Chinchero is a historic town located in the Cusco region of Peru. Known as the "Land of the Rainbow," it is situated on the slopes of a mountain in the Sacred Valley of the Incas at an altitude of approximately 3,762 meters above sea level. This picturesque place is renowned for its rich cultural, archaeological, and natural heritage.

What is Chinchero?

Chinchero, surrounded by the imposing snow-capped mountains of Salkantay, Verónica, and Soray, is nestled among the ravines and lagoons of Huaypo and Piuray. Located in the Sacred Valley of the Incas, Chinchero Peru served as a residential, administrative, and political center during the Inca period.

The area boasts a collection of agricultural terraces, structures, kallankas (large halls), water channels, huacas (sacred places), and the Colonial Temple of Monserrat. The pre-Hispanic roads are part of the Qhapaq Ñan, the Inca road system. Chinchero also functioned as a resting place for Tupac Inca Yupanqui, acting as his residence, palace, and agricultural hub. Today, it remains a community dedicated to cultivation, preserving its ancient traditions and customs.

Chinchero in Peru | TreXperience

What does Chinchero mean?

Chinchero gets its name from the frequent appearance of rainbows during the rainy season. The name "Chinchero" comes from "Chinchay," which refers to a significant feline in Andean cosmology. It is also known by names like "jacacho," "jacallo," or "jacaho," which refer to a sacred bird that, according to tradition, would sing to predict rain and good harvests.

Chinchero History

Pre-Inca Period

Chinchero was inhabited by the Ayllu Pongo and Cuper Ayllu groups, which were part of the Ayarmaca ethnic group. Today, these groups survive as rural communities. Ayllu Pongo is located to the south and southwest of Chinchero. At the same time, Cuper Ayllu is found to the northeast, occupying the southeastern shores of Piuray Lake and extending to the highlands of Anataquilca and Sauco.

Inca Period

During the Inca era, Chinchero became part of the personal lands of Tupac Inca Yupanqui, who ordered the construction of the Inca city in Chinchero Cusco. In 1536, Manco Inca, after facing the Spaniards at Piuray Lake, retreated to the Yucay Valley and then to Ollantaytambo, setting fire to the palaces of Chinchero to prevent the Spaniards from resupplying and capturing him.

Colonial Period

With the arrival of the Spaniards in 1533, Chinchero underwent significant changes, including the establishment of encomiendas. Viceroy Francisco de Toledo implemented the reduction of indigenous people and ordered the construction of the Colonial Temple of Monserrat. In 1572, the town of Nuestra Señora de Monserrat was founded on the ancient Inca site, consolidating Cuper Ayllu, Ayllu Pongo, and Yanacona into a single urban nucleus.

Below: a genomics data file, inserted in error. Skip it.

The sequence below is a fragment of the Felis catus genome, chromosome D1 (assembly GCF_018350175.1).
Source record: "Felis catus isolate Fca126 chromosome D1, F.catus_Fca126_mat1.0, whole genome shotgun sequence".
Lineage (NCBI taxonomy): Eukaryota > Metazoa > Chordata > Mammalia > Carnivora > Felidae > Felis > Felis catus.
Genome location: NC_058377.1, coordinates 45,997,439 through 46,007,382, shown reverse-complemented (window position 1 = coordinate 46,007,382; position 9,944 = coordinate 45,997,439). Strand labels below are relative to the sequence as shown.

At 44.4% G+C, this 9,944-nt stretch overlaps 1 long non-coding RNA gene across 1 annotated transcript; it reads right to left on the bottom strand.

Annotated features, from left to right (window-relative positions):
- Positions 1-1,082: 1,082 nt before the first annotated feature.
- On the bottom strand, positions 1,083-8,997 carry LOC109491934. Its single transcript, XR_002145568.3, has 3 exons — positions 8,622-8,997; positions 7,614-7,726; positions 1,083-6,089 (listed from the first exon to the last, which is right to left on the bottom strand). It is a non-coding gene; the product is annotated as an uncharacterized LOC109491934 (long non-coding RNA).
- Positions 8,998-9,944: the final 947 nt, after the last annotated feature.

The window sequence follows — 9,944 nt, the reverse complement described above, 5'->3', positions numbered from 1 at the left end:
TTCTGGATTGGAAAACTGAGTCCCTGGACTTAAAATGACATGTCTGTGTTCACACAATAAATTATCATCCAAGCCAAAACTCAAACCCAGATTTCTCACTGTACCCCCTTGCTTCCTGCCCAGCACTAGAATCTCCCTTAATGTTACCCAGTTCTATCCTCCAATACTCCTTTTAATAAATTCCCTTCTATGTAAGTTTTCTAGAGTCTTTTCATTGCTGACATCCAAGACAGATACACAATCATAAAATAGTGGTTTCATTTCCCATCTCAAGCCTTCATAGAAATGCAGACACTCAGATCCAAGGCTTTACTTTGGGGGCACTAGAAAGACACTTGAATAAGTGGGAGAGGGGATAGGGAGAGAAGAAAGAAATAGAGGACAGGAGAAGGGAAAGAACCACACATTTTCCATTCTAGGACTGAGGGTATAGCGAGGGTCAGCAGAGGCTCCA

Chinchero Today

Chinchero Peru, preserves a monumental blend of Inca and colonial architecture. Its economy thrives on textile craftsmanship, with production centers that keep local traditions and customs alive. The communities are still organized under the Inca system of ayllus, led by various (community leaders), and continue to practice bartering while celebrating various festivals.

Chinchero | TreXperience
Chinchero Peru, preserves a monumental blend of Inca and colonial architecture.
Chinchero market | TreXperience
Its economy thrives on textile craftsmanship, with production centers that keep local traditions.

Where is Chinchero?

Chinchero Archaeological Park is located in the Chinchero district of Urubamba province, in the Cusco region, 28 kilometers from the city of the Incas. Situated at an altitude of 3,762 meters above sea level, the site lies at the coordinates 13° 24' 30" latitude and 72° 04' 15" longitude.

How to get to Chinchero from Cusco?

The most common route to Chinchero from Cusco is the paved Cusco-Urubamba road. You can take either public or private transport from Cusco, covering the 28 kilometers in about 45 minutes. This route offers stunning landscapes and is a quick and convenient way to reach Chinchero.

Centro arqueológico de Chinchero/Archaeological site

The archaeological park of Chinchero is divided into two main sectors: the residential sector, with complexes intended for the nobility with residential and ceremonial functions, and the agricultural sector, known for its terraces and fields. The site also includes pre-Hispanic roads, water channels, and ceremonial huacas, reflecting the sophisticated urban and religious planning of the Incas.

Chinchero Market

The Chinchero market is one of the most picturesque and authentic in Peru, a must-visit for those exploring the Sacred Valley. It serves as both a commercial exchange and a vibrant cultural hub where tradition and modernity intersect. 

Chinchero market | TreXperience
Chinchero market

What to see in Chinchero?

Plaza Principal/Main Square